reeders. The historical precedent can’t be denied. We just need to grow!
4.       I have a bit of an advantage here because of my previous service. My voting record should alert you to the fact that I have always been very keen on the concerns of all components of our membership. At this time I will offer that whether I am re-elected or not, the board is always at your disposal. The resources of the organization are tight but we have been working to improve that and we are making headway. You know your needs better than anyone. If you have an idea or a concern, or a question or a plan please contact one of your board members. Each of them serves to make a positive difference for all of us. If I am re-elected, at this time I will encourage you to let that board member be me.

Thank you again for the opportunity to serve you in the past and to speak with you today. I hope you all enjoy a wonderful cria filled summer.

Laurel R. Shouvlin

  1. Please describe your experience with alpacas, and Suri alpacas specifically.
    I have been a Suri Breeder since 1997 and currently have approximately 40 Suris on my farm. I have been involved in all aspects of the alpaca industry- from attending Veterinary Conferences at Ohio State Veterinary School, to utilizing my Suris’ fleeces. I can spin, but choose to have my Suri fleeces mill spun or put into bats for felting. I also dye my Suri yarn for sale and to use as yarn. For a year or two I edited and published the Ohio Alpaca Magazine for the Ohio Alpaca Breeders Association. I am also an AOA Certified Fleece, Halter, and Performance Judge, and had the honor of volunteering, apprenticing, and judging at the Suri Network Symposium Fleece Show. I have attended several, but not all Suri Network Symposia as a Suri Network member. Having been active in the Show System as an exhibitor and judge, I know many Suri Breeders and am familiar with our part of the alpaca industry.   I currently serve on the AOA Board as secretary and liaison to the Show Rules Committee. I initiated and was part of the recent reorganization of the AOA Show Rules Handbook. I am currently heading up a work group focused on AOA memberships, evaluating the benefits, considering adding value to those, and also considering new levels of membership such as Fleece/Artisan, Youth, and Vendor. I am also heading up a new AOA committee to resurrect the “Leaders Handbook” an outdated AOBA publication to assist adults with the development of youth groups focused on alpacas. Hopefully this publication will help foster better involvement of our youth in the industry.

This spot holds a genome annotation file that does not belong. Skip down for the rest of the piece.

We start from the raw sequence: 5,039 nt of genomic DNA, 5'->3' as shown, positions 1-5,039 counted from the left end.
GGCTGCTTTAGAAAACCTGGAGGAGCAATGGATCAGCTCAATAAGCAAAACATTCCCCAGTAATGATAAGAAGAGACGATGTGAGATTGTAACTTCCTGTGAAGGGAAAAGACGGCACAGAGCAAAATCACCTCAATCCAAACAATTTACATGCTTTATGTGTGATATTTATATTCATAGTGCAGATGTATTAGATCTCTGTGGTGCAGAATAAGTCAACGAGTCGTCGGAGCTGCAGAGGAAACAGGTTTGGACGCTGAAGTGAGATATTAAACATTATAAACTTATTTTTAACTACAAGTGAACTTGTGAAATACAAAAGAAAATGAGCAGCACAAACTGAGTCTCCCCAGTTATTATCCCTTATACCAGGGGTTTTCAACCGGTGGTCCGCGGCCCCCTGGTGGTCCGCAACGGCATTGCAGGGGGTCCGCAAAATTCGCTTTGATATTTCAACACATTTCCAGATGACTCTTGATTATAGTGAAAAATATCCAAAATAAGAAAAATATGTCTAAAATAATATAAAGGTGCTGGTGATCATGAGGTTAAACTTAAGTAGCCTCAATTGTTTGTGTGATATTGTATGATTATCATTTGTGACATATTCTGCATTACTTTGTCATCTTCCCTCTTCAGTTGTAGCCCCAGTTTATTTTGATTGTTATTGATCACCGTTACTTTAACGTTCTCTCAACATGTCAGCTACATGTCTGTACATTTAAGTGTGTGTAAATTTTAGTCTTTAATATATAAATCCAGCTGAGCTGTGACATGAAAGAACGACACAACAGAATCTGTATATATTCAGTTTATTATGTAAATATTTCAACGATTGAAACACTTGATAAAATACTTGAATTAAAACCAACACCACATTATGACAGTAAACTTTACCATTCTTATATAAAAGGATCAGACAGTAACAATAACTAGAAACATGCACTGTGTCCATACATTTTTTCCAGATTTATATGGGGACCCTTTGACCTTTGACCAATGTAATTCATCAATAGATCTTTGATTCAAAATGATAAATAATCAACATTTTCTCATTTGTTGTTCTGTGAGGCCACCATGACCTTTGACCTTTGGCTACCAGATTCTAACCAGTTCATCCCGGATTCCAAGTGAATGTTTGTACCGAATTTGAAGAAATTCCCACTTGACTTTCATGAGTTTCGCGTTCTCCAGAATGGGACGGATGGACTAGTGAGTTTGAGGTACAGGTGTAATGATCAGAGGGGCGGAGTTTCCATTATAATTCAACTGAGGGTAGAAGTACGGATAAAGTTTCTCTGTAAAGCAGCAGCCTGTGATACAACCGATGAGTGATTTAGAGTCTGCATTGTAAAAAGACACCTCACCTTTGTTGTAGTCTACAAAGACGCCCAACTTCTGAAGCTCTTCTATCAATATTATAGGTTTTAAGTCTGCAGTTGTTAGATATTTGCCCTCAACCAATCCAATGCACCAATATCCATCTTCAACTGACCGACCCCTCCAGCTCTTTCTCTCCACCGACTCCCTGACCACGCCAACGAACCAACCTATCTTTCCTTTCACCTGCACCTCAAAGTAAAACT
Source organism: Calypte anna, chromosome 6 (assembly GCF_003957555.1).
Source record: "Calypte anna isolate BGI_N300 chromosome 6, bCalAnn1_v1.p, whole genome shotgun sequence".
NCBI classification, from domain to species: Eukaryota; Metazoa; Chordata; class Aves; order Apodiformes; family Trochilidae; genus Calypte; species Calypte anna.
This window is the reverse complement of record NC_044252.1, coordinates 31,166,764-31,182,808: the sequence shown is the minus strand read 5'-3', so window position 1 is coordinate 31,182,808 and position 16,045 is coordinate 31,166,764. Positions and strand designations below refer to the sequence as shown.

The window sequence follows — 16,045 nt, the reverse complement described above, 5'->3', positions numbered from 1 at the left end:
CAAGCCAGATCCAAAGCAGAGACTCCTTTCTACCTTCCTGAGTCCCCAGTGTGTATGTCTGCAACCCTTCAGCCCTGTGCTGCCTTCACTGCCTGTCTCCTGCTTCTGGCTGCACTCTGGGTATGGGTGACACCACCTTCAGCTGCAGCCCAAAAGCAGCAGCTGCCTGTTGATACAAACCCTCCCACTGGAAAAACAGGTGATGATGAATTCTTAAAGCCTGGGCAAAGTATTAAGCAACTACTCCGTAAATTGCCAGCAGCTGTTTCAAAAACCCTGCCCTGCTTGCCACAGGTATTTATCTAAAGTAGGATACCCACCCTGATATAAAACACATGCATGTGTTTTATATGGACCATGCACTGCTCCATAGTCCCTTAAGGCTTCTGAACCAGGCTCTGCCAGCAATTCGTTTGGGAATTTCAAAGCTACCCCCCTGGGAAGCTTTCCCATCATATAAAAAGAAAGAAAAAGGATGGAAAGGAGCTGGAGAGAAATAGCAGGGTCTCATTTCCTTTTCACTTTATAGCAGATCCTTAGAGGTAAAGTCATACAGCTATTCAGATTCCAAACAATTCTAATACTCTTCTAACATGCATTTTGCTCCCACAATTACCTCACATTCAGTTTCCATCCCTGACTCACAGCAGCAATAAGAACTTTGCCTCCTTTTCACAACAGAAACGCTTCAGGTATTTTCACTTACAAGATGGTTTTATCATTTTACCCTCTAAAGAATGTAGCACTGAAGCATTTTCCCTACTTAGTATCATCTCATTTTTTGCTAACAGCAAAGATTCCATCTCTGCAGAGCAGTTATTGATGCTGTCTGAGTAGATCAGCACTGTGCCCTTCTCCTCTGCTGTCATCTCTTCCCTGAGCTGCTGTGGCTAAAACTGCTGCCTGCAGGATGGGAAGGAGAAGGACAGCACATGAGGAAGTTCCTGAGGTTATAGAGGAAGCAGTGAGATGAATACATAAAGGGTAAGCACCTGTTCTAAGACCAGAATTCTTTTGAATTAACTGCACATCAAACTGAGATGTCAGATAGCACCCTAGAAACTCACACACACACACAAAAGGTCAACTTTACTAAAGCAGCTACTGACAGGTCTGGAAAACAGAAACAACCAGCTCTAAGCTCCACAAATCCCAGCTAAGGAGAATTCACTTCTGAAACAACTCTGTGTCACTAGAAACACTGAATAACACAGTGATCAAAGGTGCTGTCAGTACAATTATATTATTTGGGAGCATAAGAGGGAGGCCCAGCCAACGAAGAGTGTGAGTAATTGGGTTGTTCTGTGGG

2. What do you think that AOA could do to better support the Suri breed and the Suri Network? 
    I can’t think of anything specific to the Suri Breed for AOA to do. AOA continues to support training of judges focusing on Suri at the training clinics. I can say as a judge and a board member, the recent Judges Training Clinic at Pucara last summer was one of the best clinics I have attended in the last 10 years.  AOA is working on achieving the goals determined by the members who attended the Strategic Planning Conference. Accomplishing those will benefit Suri and Huacaya owners alike.

  3. What do you perceive are the biggest challenges facing Suri owners?
    I am not sure, but it seems as though the market is flatter for Suris than it is for Huacayas. I have always found it to be a challenge to sell Suris to folks new to the industry. Huacayas have cute all wrapped up, and that seems to attract more of the new buyers. So I see Suri sales as a challenge different from Huacaya. I also feel that because the Suri population is smaller, it will be more difficult to develop and supply a market for Suri fleece here in the US on a commercial level.

  4. How will you actively ensure that Suri breeders’ interests are considered and supported as the AOA considers new initiatives and programs?
    As a Suri breeder, I truly can’t identify any decisions made by the AOA Board that are breed specific. But it can be assumed by Suri Network Members that I would represent the interests of the Suri Breeders should something come up.